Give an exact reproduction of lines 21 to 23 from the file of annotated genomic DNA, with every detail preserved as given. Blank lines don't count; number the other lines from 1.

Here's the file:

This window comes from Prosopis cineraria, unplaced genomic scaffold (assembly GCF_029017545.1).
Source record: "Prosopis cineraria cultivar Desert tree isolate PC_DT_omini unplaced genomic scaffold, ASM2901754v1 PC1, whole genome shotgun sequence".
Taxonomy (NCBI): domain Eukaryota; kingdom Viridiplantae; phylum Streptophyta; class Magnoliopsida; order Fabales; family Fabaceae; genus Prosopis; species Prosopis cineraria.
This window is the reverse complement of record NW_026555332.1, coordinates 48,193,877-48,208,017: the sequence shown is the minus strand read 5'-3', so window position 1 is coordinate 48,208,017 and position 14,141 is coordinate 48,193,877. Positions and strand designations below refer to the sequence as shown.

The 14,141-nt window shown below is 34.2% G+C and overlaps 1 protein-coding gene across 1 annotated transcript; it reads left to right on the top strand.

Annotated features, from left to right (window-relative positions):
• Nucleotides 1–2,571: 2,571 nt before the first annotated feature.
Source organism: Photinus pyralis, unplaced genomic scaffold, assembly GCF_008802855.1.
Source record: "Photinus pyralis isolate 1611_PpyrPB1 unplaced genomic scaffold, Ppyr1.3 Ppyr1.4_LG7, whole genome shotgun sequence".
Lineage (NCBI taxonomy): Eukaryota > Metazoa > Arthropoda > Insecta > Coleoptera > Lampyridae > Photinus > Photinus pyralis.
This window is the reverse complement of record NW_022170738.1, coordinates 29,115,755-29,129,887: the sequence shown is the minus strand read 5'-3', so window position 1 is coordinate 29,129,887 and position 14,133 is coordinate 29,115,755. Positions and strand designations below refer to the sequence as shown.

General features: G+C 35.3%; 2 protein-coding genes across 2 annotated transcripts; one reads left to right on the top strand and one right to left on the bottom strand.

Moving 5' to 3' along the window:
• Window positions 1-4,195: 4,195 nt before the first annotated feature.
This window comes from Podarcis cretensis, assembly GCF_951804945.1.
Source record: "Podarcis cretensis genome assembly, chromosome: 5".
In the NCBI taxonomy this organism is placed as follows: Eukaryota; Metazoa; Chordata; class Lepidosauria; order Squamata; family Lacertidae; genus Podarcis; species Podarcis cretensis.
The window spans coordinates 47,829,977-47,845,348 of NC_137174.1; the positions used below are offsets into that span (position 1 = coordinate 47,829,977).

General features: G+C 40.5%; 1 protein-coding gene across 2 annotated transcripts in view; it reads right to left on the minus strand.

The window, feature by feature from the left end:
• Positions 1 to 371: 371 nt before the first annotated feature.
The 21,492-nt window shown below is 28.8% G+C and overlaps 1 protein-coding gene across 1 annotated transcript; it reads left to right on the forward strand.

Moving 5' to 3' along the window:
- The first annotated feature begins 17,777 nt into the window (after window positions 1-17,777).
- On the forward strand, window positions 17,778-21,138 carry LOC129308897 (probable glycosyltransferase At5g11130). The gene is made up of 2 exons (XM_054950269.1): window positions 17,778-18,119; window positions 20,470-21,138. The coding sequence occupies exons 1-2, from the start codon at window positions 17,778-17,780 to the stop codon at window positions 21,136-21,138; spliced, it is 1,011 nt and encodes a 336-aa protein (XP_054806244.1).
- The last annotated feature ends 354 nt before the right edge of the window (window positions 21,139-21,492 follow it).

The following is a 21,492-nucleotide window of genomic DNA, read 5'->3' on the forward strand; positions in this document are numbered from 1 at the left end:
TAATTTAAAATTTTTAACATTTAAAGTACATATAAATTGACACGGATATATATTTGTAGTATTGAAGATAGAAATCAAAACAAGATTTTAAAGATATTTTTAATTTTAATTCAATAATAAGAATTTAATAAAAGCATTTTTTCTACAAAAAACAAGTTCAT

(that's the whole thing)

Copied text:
• Positions 1 to 371: 371 nt before the first annotated feature.
The 21,492-nt window shown below is 28.8% G+C and overlaps 1 protein-coding gene across 1 annotated transcript; it reads left to right on the forward strand.

Moving 5' to 3' along the window: